This is the philosophy of members of the Government Parties. They, want to opt out as much as possible in this field because if the community accepts full responsibility there must be an increase- in taxes. This is something they do not want because the extra taxes will be levied from those who have the most, and they are the people who support the Government. So the Government throws the responsibility on the community. The Government says: Let the community look after them, we will give a little here and there. That salves the Government's conscience and makes it look good. We should get our priorities right. The first and fundamental need in any society is to take care of those who are physically and mentally handicapped. Surely this is fundamental, notwithstanding other needs that may exist. I forget who said that a society should be judged by the way it takes care of its physically and mentally handicapped members, but this is true. It is a condemnation of our affluent society that we do not accept full responsibility in this regard.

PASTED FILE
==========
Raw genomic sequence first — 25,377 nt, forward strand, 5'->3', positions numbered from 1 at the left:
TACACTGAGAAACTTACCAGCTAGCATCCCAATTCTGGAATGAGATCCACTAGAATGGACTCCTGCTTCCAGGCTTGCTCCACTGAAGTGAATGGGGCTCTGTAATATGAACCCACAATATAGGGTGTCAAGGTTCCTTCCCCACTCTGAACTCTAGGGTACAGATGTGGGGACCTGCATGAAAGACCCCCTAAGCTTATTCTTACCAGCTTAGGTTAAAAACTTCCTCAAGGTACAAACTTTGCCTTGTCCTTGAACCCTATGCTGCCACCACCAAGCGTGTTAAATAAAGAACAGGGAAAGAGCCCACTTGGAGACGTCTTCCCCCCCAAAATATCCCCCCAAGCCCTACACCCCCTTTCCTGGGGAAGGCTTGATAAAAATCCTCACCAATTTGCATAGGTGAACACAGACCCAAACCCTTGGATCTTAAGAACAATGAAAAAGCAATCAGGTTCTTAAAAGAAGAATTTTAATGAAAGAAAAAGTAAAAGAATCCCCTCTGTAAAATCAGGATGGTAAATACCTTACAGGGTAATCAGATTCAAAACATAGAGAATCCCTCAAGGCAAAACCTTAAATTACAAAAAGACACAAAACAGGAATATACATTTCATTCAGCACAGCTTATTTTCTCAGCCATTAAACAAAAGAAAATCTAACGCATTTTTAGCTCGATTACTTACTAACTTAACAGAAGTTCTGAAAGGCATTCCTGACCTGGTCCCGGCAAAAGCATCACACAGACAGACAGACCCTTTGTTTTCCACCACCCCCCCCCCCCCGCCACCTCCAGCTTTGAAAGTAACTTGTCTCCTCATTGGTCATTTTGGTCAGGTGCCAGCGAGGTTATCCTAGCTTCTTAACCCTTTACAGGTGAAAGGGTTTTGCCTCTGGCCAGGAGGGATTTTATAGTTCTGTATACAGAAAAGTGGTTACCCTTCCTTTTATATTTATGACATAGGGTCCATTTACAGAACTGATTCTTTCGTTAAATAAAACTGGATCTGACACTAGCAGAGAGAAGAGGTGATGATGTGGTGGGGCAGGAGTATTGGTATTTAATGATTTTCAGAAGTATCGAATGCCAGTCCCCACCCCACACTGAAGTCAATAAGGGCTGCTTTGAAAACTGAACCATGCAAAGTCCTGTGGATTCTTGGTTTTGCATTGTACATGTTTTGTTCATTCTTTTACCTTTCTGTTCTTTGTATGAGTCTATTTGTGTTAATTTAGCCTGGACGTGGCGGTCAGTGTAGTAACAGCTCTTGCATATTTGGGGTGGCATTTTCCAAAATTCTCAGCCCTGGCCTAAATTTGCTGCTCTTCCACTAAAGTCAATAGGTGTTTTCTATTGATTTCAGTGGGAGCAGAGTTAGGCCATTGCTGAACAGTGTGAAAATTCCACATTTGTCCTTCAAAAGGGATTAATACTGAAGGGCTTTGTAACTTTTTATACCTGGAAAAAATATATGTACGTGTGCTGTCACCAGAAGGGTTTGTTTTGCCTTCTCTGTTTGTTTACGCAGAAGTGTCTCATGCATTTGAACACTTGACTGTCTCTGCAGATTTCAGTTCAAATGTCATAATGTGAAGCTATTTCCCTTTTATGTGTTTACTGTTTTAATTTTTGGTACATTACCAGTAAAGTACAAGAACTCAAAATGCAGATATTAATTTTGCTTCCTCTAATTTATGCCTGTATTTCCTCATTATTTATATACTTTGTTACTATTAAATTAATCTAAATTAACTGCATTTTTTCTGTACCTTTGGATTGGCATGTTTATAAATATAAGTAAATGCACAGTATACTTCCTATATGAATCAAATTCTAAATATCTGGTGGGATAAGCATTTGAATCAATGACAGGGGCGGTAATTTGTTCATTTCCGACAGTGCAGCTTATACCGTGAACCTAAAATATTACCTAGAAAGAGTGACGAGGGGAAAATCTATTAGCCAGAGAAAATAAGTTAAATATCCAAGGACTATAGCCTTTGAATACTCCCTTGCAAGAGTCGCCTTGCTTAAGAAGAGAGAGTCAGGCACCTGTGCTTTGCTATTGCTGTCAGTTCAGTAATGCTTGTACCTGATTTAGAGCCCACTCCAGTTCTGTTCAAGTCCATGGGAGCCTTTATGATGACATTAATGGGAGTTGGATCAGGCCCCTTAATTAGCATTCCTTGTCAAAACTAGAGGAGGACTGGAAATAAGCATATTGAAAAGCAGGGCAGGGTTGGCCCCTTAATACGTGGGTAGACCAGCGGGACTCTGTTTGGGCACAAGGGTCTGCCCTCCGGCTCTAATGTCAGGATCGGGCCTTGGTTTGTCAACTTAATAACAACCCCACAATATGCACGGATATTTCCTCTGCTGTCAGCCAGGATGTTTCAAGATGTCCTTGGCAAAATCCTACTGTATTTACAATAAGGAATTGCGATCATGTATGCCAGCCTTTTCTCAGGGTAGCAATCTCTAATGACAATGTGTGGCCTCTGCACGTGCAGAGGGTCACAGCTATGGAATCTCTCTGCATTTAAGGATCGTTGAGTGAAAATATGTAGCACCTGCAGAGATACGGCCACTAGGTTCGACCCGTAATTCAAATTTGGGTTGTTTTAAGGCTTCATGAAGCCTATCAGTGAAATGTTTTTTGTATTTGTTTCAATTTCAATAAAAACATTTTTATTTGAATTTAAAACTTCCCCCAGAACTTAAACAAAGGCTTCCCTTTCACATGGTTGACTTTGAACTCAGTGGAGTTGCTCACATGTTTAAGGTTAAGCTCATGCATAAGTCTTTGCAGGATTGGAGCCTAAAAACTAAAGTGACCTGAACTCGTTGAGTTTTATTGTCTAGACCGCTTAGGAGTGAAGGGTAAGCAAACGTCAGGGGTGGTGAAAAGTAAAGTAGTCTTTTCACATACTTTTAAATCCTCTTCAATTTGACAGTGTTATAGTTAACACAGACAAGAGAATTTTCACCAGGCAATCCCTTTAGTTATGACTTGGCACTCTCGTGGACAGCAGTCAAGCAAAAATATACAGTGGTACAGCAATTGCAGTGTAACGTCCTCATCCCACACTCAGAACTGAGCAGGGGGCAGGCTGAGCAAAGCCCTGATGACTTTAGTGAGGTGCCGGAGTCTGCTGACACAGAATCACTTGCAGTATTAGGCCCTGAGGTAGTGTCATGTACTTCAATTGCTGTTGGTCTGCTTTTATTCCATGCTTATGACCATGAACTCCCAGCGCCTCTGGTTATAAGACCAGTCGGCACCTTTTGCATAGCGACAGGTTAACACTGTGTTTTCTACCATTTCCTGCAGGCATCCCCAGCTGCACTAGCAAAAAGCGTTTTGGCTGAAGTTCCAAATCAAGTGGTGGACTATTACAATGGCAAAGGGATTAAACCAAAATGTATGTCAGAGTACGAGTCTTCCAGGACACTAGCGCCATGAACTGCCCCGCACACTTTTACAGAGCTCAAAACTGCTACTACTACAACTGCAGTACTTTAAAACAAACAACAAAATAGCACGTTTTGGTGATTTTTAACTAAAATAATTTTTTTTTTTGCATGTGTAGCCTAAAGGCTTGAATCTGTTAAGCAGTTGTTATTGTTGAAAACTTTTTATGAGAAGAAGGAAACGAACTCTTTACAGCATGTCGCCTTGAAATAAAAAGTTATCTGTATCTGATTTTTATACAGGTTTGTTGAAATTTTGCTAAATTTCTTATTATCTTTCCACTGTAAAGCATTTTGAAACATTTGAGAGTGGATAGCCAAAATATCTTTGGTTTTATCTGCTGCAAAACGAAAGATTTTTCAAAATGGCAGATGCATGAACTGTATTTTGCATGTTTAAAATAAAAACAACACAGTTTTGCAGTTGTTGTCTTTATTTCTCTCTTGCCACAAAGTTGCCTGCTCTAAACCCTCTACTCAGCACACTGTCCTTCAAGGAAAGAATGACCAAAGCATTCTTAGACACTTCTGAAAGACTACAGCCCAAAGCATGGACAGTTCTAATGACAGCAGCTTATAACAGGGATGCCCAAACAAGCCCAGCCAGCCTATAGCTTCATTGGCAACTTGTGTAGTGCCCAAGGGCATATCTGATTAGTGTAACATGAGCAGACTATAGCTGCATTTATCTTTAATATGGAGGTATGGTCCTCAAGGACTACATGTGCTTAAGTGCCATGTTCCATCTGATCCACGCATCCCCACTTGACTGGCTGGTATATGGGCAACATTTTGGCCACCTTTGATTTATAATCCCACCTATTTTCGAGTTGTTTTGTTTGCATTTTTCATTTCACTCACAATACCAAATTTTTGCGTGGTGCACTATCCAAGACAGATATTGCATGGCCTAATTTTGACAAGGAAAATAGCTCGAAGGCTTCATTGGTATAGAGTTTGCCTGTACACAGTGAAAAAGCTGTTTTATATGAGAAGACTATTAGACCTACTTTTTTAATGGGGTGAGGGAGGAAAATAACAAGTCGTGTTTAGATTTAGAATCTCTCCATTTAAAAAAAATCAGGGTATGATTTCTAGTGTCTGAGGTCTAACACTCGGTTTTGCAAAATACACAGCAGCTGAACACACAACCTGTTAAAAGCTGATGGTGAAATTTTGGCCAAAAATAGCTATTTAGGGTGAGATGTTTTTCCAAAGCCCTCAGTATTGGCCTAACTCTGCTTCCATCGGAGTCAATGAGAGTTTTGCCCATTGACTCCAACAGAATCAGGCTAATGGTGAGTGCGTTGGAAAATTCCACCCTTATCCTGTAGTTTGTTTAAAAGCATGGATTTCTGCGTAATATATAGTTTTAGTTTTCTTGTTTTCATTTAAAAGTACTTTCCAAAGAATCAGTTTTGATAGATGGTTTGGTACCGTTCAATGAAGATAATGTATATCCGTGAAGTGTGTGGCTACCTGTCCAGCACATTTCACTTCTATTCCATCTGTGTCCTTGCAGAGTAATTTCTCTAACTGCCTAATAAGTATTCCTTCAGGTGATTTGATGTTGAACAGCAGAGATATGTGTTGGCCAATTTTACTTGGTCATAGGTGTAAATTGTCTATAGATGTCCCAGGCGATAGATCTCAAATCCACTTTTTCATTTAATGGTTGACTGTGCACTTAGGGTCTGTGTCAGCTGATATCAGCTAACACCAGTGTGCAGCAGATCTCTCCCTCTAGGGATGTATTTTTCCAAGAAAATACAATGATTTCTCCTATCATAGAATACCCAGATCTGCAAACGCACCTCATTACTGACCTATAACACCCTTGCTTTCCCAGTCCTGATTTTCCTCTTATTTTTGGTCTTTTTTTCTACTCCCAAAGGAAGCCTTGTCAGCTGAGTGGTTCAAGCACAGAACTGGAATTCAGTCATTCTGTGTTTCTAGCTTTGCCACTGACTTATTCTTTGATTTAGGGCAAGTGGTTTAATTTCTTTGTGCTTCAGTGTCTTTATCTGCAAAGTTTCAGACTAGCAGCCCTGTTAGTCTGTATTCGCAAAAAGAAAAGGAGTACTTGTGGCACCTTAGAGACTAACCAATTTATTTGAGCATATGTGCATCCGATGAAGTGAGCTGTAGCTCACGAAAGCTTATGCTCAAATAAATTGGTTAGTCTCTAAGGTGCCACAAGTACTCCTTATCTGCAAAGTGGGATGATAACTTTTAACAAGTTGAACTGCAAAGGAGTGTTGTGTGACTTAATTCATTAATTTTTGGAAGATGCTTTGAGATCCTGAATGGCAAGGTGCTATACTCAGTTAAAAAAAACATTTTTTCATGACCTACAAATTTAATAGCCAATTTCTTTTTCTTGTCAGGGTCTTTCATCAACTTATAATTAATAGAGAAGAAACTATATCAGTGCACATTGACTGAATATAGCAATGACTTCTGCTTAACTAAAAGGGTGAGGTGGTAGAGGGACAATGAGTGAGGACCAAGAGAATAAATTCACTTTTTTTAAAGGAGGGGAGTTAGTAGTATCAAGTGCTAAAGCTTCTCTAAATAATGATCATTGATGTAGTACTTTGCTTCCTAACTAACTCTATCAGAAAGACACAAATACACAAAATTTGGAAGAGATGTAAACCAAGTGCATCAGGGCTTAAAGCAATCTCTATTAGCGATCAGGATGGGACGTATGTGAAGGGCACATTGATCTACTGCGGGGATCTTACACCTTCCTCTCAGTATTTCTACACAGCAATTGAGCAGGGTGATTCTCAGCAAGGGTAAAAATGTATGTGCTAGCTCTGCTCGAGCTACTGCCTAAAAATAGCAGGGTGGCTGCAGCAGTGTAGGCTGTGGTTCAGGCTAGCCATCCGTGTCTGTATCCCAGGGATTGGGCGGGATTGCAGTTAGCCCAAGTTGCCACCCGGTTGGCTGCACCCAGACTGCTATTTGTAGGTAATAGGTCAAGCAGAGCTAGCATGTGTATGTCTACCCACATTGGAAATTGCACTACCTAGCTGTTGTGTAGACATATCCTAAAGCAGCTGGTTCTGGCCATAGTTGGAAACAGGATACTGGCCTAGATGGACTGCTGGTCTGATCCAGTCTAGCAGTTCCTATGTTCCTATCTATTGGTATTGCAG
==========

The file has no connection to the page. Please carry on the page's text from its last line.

I want to question the whole concept of charity in Australia. Today we have in this country thousands of organisations raising funds. The honourable member tor Bendigo said that the Government seems terrified lest it upset all those wonderful souls in the community who are raising money for charity. They have button days, they conduct fetes, they hold balls, barbecues and other social functions. You name it, they do it. They conduct walkathons, swingathons, swimathons and talkathons to raise money. The Government suggests that if it accepts full responsibility in this field these wonderful souls will have nothing to do. This is patently absurd. There is so much to be done in the community. If these people no longer had to raise money for the physically and mentally handicapped there would still be an enormous amount of work for them to do. Let me refer to only a few organisations in the area in which 1 live that could do with the support and help of these well-meaning people. Take, for instance, the volunteer bush fire brigade. What a good cause that is. Then there are the Royal Society for the Prevention of Cruelty to Animals and the Surf Life Saying Association. If care of the physically and mentally handicapped were removed from the realm of community involvement, fund raising activities could be channelled into the areas where they are sorely needed. The people who engage in these activities have tremendous goodwill and capability and are immensely energetic.